A man who tried to take a selfie with Sir Chris Whitty smoked a vape and shouted “I'm West Ham till I die" as he was jailed for eight weeks.
Jonathan Chew, 24, accosted Prof Whitty as he walked through St James' Park, central London, on June 27 last year.
Lewis Hughes, also 24, put the scientist in a headlock after he declined to have his photo taken. A video of the incident was circulated on social media.
At Westminster magistrates' court on Thursday, Chew pleaded guilty to a charge of using threatening, abusive or insulting words with intent to cause Prof Whitty harassment, alarm or distress. He also admitted a charge of obstructing police constable Steven Ozden by giving false details. A charge of assault was dismissed.
As he was sentenced, Chew took out a vaping device and began smoking. He then chanted "I am West Ham till I die" as he was led out of court.
Senior District Judge Paul Goldspring said Chew's disrespect for the court system was "breathtaking".
As well as serving eight weeks in prison, Chew must also pay £930 in costs plus £128 court surcharge, totalling £1,058.
Chew boasted that the amount he was being asked to pay was "peanuts" and said 12 months to pay was more than enough time.
Judge Goldspring told Chew: "It appears you have a penchant to have a selfie with people you take to be celebrities. You had seen Prof Whitty on the TV and wanted a selfie with him. It was obvious that Prof Whitty was very uncomfortable, perhaps intimidated and humiliated."
He said Prof Whitty was entitled to go about his work and daily life without the fear of being accosted by "someone like you".
"Your behaviour doesn't give me any confidence that your remorse is genuine," said the judge.
"I accept your intention was not hostile or intimidatory, but it unfortunately turned into those things.
"Your contempt for these proceedings and this court have been breathtaking."
Hughes, a former estate agent from Romford in Essex, last year admitted a charge of assault by beating and was handed an eight-week prison sentence which was suspended for two years.
The court was shown footage of the pair shouting and laughing as they filmed Prof Whitty and he tried to get away. He eventually reached nearby officers who intervened.
Prof Whitty, who did not give evidence at the hearing on Thursday, was assessed by medics and did not suffer any injuries.
Judge Goldspring said he did not believe Chew targeted Prof Whitty because of his views on Covid-19, and this was "no longer part of the matrix".
However, he said Prof Whitty's position in the public eye was part of why the incident occurred, adding: "Had he been anyone else, there would have been no prospect that they wanted a selfie."
He said the fact the video was uploaded to the internet was an "added humiliation" to the scientist.
"It's artificial to try to delineate who did what when it's a group action - they are equally culpable," said the judge.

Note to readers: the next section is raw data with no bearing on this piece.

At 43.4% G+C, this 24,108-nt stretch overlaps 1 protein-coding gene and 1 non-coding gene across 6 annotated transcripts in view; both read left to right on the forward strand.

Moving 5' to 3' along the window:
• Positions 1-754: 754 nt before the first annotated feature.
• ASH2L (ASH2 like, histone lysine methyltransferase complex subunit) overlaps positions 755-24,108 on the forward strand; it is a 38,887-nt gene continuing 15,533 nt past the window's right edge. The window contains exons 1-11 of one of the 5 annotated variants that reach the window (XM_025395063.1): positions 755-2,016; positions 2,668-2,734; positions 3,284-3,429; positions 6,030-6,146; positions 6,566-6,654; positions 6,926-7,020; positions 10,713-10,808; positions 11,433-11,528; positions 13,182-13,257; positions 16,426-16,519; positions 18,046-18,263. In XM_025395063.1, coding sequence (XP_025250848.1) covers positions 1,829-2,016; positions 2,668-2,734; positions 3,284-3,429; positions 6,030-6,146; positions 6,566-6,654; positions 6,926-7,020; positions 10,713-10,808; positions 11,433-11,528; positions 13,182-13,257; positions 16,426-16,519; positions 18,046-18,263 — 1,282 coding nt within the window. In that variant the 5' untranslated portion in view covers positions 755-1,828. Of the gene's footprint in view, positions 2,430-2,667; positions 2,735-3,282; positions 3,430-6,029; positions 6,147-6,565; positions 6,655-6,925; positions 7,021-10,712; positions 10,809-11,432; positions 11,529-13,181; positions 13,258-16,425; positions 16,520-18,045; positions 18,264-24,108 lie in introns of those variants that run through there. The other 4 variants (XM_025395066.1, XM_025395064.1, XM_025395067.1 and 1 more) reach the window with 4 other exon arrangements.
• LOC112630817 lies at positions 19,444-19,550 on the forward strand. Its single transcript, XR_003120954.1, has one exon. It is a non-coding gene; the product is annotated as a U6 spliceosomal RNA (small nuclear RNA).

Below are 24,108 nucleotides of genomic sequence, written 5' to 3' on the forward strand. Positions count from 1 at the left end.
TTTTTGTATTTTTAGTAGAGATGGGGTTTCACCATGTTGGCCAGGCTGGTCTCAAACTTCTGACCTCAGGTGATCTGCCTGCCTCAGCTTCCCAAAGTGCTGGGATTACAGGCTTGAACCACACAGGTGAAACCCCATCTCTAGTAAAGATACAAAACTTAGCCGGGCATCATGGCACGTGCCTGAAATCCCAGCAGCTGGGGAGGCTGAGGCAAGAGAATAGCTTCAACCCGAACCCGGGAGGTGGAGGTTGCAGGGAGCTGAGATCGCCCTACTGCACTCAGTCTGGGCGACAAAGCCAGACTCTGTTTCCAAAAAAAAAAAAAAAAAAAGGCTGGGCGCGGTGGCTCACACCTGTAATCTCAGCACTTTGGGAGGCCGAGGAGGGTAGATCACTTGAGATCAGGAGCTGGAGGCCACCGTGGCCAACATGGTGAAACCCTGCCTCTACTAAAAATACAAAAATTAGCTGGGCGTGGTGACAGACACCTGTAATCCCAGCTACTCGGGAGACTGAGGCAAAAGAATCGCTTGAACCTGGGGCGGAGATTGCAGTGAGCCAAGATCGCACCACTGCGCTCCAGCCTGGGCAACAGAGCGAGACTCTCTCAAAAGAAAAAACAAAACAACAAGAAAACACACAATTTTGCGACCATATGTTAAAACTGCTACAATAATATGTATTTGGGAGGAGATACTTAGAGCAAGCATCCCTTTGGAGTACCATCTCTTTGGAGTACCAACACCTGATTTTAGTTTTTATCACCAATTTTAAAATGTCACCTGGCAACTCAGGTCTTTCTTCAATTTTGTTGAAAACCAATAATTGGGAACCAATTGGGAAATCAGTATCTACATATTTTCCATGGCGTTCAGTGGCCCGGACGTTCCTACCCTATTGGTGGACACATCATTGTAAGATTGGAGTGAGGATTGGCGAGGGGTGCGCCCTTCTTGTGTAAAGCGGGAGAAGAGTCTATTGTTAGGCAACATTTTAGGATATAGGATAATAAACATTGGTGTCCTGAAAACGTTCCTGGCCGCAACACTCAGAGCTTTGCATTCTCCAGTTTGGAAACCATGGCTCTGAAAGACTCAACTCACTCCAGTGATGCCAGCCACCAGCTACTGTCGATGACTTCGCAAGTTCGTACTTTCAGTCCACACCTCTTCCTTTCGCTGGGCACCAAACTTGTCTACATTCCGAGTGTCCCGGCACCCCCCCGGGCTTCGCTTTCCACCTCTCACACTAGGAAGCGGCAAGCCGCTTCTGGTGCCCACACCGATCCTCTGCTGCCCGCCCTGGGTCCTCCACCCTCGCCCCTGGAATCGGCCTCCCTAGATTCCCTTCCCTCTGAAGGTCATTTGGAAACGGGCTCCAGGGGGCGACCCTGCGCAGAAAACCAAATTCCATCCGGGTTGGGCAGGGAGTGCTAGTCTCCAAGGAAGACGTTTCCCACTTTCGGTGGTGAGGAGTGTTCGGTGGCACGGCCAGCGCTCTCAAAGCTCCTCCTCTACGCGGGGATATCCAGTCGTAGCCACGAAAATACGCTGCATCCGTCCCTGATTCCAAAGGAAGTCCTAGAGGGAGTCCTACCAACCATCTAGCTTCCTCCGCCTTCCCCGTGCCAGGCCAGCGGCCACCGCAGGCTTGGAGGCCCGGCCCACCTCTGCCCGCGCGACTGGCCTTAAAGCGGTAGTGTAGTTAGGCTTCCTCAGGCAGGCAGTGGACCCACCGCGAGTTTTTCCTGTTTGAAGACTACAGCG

"There has to be an element of deterrent to stop those who target those who don't choose to be in the public eye."
Rabah Kherbane, defending, said in mitigation that Chew did not upload the video to the internet, and that this was not a protest against Prof Whitty or his views. He described it as a "chance meeting" and said Chew did not have any protest "paraphernalia".
He said Chew has autism, ADHD, a learning disability and neurological impairment, and his "maturity is less than would be expected of a 24 year old". He also has severe communication difficulties, the court heard.
"He has difficulty reading facial expressions and gauging the amount of distress he is causing someone," said Mr Kherbane.
Iestyn Morgan, prosecuting, told the court: "Prof Whitty was walking through St James' Park in the City of Westminster - he was on his own.
"He noticed two people approaching. One of those was Lewis Hughes, who this court has sentenced and dealt with on a previous occasion. He asked for a photo. Prof Whitty replied 'no' as he always does in those circumstances.
"Hughes placed his arm around Prof Whitty. Chew stepped in front of Prof Whitty. He was filming the matter on a camera. Prof Whitty noted the smell of alcohol on the two men. He tried pushing through them to the safety nearby of a number of police constables.
"There was pushing and shoving that Chew was a part of and clearly that had an impact on Prof Whitty.
"He was able to get away towards police vehicles. Police stopped the two defendants and Prof Whitty went on his way. Instead of giving his own details, he gave the details of his brother and an address that had previously been linked to his brother.
"This did cause a waste of police resources because on July 1 police attended the address given to arrest his brother. At the address they found that he wasn't there. A man identified as Harry was there. Subsequent enquiries found he was the new inhabitant of the address and the brother no longer resided at the location."
Chew's previous offences include battery in 2015, when he shoved someone because he was told he couldn't use a toilet at a Pizza Hut.
The judge said Chew had an "appalling record" which included public order offences and that "even somebody with autism recognises that the word 'no' means 'no'".
He is currently on licence after being released from custody in July 2020 has been under the supervision of the probation service.
His prison sentence of eight weeks begins immediately, as the judge decided not to suspend it.